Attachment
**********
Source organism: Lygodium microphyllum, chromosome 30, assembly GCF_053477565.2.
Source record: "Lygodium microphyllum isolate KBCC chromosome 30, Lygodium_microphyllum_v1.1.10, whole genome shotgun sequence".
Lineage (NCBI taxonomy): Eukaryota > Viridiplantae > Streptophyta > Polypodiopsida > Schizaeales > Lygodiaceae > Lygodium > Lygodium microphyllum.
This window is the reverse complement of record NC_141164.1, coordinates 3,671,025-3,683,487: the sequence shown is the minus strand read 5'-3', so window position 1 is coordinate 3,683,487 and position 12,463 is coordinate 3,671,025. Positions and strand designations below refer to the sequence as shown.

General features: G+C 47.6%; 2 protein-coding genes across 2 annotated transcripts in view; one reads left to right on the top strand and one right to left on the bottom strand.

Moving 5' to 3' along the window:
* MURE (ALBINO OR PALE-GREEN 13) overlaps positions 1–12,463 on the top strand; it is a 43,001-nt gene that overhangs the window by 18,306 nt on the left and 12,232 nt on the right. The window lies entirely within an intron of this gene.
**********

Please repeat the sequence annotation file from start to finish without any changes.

Source organism: Lygodium microphyllum, chromosome 30, assembly GCF_053477565.2.
Source record: "Lygodium microphyllum isolate KBCC chromosome 30, Lygodium_microphyllum_v1.1.10, whole genome shotgun sequence".
Lineage (NCBI taxonomy): Eukaryota > Viridiplantae > Streptophyta > Polypodiopsida > Schizaeales > Lygodiaceae > Lygodium > Lygodium microphyllum.
This window is the reverse complement of record NC_141164.1, coordinates 3,671,025-3,683,487: the sequence shown is the minus strand read 5'-3', so window position 1 is coordinate 3,683,487 and position 12,463 is coordinate 3,671,025. Positions and strand designations below refer to the sequence as shown.

General features: G+C 47.6%; 2 protein-coding genes across 2 annotated transcripts in view; one reads left to right on the top strand and one right to left on the bottom strand.

Moving 5' to 3' along the window:
* MURE (ALBINO OR PALE-GREEN 13) overlaps positions 1–12,463 on the top strand; it is a 43,001-nt gene that overhangs the window by 18,306 nt on the left and 12,232 nt on the right. The window lies entirely within an intron of this gene.